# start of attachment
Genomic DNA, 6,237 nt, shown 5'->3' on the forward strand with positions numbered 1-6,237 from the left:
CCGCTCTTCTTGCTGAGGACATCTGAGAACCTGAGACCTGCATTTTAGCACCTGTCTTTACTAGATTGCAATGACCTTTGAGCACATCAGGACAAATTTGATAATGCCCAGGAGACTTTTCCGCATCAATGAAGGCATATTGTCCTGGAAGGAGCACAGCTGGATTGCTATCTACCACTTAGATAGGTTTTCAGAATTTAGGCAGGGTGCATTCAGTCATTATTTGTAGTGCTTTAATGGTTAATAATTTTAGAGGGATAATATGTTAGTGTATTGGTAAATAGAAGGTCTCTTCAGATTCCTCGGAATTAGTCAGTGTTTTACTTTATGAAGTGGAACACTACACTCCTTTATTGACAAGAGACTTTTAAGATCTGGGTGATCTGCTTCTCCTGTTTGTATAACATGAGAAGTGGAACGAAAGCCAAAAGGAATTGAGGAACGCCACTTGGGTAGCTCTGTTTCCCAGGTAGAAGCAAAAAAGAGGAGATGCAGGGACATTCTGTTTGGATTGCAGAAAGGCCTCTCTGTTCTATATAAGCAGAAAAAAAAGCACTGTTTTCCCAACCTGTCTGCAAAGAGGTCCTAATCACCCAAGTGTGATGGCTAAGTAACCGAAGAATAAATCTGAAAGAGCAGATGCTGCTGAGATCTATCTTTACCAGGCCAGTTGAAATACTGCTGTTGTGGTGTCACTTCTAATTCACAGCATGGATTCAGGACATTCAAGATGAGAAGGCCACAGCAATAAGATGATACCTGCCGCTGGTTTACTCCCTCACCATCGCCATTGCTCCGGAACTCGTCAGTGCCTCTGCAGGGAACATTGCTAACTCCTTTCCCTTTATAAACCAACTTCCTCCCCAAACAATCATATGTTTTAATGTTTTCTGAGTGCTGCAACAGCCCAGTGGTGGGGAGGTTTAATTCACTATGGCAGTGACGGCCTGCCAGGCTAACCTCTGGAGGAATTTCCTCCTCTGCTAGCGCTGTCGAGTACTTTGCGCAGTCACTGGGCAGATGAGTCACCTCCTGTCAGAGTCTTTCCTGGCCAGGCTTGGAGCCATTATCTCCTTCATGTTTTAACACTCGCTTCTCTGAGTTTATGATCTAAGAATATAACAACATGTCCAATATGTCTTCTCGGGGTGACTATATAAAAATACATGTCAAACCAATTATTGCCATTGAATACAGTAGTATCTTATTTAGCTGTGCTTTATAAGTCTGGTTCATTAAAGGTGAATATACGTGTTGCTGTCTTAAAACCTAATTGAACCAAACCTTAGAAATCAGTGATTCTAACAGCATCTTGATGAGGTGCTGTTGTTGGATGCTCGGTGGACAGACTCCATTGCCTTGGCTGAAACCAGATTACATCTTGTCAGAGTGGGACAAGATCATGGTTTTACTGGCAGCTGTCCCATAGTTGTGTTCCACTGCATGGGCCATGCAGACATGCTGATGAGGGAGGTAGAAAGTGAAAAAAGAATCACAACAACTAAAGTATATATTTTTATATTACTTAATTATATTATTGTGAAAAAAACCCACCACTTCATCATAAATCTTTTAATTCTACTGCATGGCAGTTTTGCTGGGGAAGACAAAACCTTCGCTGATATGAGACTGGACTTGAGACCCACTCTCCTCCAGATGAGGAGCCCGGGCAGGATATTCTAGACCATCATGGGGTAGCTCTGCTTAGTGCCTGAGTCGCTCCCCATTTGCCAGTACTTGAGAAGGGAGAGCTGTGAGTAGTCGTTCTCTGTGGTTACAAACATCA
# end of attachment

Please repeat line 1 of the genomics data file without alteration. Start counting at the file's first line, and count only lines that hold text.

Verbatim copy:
Genomic DNA, 6,237 nt, shown 5'->3' on the forward strand with positions numbered 1-6,237 from the left: